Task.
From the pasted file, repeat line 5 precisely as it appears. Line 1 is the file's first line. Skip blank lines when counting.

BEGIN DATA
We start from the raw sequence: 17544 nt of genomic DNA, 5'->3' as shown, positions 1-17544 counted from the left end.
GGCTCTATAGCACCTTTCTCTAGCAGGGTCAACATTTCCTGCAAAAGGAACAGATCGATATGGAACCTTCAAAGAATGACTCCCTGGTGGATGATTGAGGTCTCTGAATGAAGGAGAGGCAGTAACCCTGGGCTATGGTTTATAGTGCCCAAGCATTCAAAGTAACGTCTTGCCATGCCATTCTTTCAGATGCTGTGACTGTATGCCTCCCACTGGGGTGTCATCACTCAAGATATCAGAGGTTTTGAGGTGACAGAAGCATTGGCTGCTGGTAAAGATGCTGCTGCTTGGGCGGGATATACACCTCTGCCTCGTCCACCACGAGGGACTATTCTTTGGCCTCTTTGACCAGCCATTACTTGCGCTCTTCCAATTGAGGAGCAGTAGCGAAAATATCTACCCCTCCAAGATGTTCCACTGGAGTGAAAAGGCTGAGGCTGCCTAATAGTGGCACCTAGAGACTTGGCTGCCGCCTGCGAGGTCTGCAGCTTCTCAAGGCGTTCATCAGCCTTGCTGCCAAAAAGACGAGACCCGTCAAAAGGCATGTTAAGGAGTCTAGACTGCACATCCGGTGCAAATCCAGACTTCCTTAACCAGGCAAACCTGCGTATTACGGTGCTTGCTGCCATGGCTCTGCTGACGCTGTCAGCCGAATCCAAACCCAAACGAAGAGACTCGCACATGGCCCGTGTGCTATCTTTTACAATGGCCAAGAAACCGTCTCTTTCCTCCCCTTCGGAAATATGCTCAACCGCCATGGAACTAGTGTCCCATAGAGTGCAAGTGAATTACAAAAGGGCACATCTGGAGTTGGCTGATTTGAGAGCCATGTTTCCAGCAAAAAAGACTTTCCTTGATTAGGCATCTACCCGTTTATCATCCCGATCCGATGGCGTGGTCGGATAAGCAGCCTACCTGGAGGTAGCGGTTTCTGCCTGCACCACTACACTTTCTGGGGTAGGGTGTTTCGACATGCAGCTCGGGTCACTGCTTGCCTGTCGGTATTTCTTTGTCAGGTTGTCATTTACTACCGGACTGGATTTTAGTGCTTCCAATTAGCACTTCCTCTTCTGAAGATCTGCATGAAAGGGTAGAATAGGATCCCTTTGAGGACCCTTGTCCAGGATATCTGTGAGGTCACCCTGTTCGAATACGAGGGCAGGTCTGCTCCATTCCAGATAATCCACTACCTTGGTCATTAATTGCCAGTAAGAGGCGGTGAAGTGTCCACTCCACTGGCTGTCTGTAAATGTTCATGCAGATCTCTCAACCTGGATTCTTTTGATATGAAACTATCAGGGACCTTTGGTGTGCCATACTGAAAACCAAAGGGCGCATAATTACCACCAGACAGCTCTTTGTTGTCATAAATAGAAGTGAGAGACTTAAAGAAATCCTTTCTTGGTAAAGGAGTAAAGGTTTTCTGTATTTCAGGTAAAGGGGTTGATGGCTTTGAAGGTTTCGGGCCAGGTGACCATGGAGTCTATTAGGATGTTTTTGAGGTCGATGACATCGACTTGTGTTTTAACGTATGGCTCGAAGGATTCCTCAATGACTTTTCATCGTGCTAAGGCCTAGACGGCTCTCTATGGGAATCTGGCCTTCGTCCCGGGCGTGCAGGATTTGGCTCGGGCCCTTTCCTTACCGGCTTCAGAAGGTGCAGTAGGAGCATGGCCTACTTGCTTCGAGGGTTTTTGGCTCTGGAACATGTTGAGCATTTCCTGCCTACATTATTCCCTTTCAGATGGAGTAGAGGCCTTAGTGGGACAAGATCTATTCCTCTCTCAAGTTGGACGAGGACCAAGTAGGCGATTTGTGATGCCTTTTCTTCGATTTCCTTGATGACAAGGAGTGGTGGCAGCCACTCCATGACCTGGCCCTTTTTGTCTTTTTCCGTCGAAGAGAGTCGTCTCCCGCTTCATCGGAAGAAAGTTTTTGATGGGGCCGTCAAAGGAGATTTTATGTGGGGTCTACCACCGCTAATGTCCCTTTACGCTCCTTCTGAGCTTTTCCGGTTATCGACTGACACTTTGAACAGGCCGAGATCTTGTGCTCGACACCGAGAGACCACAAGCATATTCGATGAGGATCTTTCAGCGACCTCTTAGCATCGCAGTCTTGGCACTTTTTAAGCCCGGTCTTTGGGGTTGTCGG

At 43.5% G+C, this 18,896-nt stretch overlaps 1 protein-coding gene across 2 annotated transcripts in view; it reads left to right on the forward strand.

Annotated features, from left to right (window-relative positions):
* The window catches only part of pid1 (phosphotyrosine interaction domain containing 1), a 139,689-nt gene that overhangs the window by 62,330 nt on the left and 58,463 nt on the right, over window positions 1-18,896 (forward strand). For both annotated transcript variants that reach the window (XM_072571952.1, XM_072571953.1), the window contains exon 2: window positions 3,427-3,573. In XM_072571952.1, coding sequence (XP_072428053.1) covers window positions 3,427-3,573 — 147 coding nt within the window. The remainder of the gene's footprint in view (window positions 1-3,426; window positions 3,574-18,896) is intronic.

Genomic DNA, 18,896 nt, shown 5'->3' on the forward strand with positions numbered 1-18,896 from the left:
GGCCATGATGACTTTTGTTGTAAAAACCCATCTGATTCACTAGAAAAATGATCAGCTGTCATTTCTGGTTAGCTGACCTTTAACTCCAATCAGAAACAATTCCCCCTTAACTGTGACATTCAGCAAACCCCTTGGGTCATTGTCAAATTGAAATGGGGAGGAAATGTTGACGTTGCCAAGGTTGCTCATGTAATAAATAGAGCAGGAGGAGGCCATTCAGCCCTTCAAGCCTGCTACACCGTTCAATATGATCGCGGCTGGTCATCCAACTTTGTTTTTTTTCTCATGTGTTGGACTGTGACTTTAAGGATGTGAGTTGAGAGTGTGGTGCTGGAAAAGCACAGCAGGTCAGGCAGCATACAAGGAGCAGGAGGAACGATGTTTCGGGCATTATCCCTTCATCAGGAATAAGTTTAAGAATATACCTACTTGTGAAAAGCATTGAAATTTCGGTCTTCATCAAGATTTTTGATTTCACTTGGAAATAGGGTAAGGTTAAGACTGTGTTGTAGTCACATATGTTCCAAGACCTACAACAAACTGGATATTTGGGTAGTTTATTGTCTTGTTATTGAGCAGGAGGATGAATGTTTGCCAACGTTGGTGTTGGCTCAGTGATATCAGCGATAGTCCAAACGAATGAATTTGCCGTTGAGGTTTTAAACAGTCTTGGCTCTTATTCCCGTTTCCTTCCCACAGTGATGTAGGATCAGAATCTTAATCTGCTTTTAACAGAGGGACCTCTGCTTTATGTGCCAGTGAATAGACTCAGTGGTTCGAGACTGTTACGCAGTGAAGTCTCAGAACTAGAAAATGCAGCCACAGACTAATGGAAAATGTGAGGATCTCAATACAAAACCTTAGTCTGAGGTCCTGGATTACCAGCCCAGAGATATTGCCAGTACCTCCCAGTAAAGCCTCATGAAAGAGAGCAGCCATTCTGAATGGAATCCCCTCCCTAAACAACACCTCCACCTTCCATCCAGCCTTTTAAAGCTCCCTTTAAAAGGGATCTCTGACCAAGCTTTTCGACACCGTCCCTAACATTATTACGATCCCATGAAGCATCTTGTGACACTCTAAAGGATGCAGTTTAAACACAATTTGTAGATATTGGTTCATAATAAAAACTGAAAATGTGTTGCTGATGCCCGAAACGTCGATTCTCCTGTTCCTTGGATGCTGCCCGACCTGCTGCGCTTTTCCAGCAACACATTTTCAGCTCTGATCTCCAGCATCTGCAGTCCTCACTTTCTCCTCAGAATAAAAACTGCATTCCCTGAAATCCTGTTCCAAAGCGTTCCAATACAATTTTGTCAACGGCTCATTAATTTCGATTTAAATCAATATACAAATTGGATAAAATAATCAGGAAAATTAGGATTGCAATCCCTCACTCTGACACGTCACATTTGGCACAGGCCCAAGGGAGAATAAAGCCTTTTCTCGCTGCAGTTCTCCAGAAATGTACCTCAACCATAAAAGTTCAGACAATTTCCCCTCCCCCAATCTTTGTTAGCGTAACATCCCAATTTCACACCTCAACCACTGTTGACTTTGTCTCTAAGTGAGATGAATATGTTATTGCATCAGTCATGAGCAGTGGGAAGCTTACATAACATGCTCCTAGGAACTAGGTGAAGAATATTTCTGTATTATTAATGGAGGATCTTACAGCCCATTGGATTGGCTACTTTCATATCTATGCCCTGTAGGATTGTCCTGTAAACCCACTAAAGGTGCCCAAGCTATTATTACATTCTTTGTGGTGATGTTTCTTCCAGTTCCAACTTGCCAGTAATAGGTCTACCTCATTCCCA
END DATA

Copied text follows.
* The window catches only part of pid1 (phosphotyrosine interaction domain containing 1), a 139,689-nt gene that overhangs the window by 62,330 nt on the left and 58,463 nt on the right, over window positions 1-18,896 (forward strand). For both annotated transcript variants that reach the window (XM_072571952.1, XM_072571953.1), the window contains exon 2: window positions 3,427-3,573. In XM_072571952.1, coding sequence (XP_072428053.1) covers window positions 3,427-3,573 — 147 coding nt within the window. The remainder of the gene's footprint in view (window positions 1-3,426; window positions 3,574-18,896) is intronic.